Update June 28, 2016: This bill was co-opted through the amendment process from its original form to serve as the legislative vehicle for a bill to help Puerto Rico resolve its debt crisis known as PROMESA. Originally, it reauthorized funding for the National Sea Grant College program (like this bill). When the House approved its version of PROMESA, it also amended this bill by transferring the text of PROMESA to it so as a result this bill is considered to have passed the House as well.
This bill seeks to assist Puerto Rico handle the U.S. territory's $72 billion debt crisis by creating an Independent Oversight Board to approve and execute fiscal plans. The bill would create a process for the Commonwealth to further restructure its debt with creditors if necessary. It also contains regulatory reforms aimed at boosting Puerto Rico’s economic growth.
The seven member Independent Oversight Board would be composed of financial and management experts appointed by the President and nominated by congressional leadership. The Speaker of the House and Senate Majority Leader would each have two of their suggestions on the board, whereas the minority leaders of the House and Senate would each have one recommendation selected.
While the Oversight Board would be considered an entity within the government of Puerto Rico, it wouldn’t be subject to the control of the Governor or Legislative Assembly. The board would make use of the government’s audited financial statements to assist in the preparation of fiscal plans and budgets. It would also work with government agencies and public corporations to improve operational efficiencies and accountability, optimize revenues over expenses, and make public services more reliable for constituents.
If it becomes necessary for Puerto Rico to further restructure its debt, three conditions must be met before any restructuring can take place:
Required audited financial statements must be provided;
A fiscal plan and budget must be in place that constitutionally protects the hierarchy of creditors and pensions;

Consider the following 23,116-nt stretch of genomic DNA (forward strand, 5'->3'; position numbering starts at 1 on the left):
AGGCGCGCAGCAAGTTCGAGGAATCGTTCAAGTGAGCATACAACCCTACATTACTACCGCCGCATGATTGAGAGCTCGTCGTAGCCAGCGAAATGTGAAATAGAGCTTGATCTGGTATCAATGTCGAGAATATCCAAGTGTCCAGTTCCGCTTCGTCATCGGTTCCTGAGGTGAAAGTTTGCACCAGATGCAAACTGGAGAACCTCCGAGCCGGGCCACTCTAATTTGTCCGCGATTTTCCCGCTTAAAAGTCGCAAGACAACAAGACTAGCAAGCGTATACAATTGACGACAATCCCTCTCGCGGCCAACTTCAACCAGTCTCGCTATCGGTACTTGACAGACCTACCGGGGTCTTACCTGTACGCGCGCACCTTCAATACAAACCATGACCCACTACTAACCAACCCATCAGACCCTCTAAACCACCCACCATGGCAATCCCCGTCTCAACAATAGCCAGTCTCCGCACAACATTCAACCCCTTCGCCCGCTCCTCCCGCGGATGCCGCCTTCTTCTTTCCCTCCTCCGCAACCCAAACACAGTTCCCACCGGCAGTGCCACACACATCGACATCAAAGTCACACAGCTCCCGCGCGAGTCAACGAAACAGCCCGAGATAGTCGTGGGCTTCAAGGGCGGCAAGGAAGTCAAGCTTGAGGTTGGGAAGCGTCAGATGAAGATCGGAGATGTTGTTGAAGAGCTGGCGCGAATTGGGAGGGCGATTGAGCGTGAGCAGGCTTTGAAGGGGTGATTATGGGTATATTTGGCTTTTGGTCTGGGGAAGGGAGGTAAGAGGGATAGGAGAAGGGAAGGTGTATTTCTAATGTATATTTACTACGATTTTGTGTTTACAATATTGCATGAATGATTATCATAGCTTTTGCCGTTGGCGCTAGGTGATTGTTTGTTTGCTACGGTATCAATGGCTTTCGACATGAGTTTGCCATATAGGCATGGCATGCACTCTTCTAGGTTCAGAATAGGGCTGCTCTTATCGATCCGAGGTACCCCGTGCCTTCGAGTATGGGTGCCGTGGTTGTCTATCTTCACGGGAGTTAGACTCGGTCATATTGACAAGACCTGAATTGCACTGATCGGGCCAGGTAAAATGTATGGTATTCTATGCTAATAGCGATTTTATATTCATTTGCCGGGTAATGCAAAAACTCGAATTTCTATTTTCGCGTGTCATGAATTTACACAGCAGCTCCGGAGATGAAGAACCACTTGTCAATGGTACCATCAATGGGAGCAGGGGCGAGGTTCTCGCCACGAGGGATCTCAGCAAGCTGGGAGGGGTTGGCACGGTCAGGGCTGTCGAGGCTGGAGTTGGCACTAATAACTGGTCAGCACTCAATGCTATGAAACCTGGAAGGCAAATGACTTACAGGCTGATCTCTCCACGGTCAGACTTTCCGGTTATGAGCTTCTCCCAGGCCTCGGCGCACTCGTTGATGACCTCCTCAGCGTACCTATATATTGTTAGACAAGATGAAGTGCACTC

There must be mediation among the various debtors and creditors.
To be approved, a debt restructuring proposal must be agreed to by a two-thirds vote from Puerto Rico’s creditors, who would voluntarily restructure the Commonwealth’s debt. If an agreement on additional restructuring can’t be reached, the Oversight Board would be able to file a petition in U.S. district court for supervised restructuring that would be distinct from a Chapter Nine bankruptcy.
A Revitalization Coordinator would be established under the Oversight Board to vet proposed infrastructure projects and work with federal agencies when necessary to accelerate mandatory reviews. The coordinator would make recommendations to the board about a project that could be given access to expedited permitting and regulatory processes if the proposal addresses several factors:
Economic support provided by the project;
The project’s access to private capital for financing;
Whether the project addresses a flaw in Puerto Rico’s infrastructure.
To encourage hiring, Puerto Rico would have the ability to adjust its minimum wage from $7.25 per hour to $4.25 per hour for workers up to age 25 for a five-year period, as the current minimum is seen as too high to compete with neighboring islands. The Commonwealth would also be exempt from the Dept. of Labor’s proposed increase in the pay threshold that’s exempt from overtime requirements.